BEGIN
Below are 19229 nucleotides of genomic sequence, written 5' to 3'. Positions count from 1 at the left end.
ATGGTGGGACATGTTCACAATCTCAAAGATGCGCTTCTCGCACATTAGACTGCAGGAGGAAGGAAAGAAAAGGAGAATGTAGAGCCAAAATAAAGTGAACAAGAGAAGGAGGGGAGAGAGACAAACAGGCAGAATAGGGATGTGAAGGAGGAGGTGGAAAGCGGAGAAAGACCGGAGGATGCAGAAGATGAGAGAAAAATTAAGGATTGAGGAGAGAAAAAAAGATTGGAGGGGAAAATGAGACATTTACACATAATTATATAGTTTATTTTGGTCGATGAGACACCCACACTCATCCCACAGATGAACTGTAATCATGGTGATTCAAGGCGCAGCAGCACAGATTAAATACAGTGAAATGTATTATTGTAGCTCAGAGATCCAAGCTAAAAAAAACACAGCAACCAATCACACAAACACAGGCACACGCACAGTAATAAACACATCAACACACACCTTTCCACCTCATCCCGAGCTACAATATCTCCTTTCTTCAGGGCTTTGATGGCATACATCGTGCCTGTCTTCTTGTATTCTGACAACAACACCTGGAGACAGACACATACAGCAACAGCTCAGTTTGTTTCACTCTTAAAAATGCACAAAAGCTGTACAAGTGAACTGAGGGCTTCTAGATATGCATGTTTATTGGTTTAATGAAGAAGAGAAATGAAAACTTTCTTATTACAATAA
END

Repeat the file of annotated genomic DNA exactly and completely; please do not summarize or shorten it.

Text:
Below are 19229 nucleotides of genomic sequence, written 5' to 3'. Positions count from 1 at the left end.
ATGGTGGGACATGTTCACAATCTCAAAGATGCGCTTCTCGCACATTAGACTGCAGGAGGAAGGAAAGAAAAGGAGAATGTAGAGCCAAAATAAAGTGAACAAGAGAAGGAGGGGAGAGAGACAAACAGGCAGAATAGGGATGTGAAGGAGGAGGTGGAAAGCGGAGAAAGACCGGAGGATGCAGAAGATGAGAGAAAAATTAAGGATTGAGGAGAGAAAAAAAGATTGGAGGGGAAAATGAGACATTTACACATAATTATATAGTTTATTTTGGTCGATGAGACACCCACACTCATCCCACAGATGAACTGTAATCATGGTGATTCAAGGCGCAGCAGCACAGATTAAATACAGTGAAATGTATTATTGTAGCTCAGAGATCCAAGCTAAAAAAAACACAGCAACCAATCACACAAACACAGGCACACGCACAGTAATAAACACATCAACACACACCTTTCCACCTCATCCCGAGCTACAATATCTCCTTTCTTCAGGGCTTTGATGGCATACATCGTGCCTGTCTTCTTGTATTCTGACAACAACACCTGGAGACAGACACATACAGCAACAGCTCAGTTTGTTTCACTCTTAAAAATGCACAAAAGCTGTACAAGTGAACTGAGGGCTTCTAGATATGCATGTTTATTGGTTTAATGAAGAAGAGAAATGAAAACTTTCTTATTACAATAA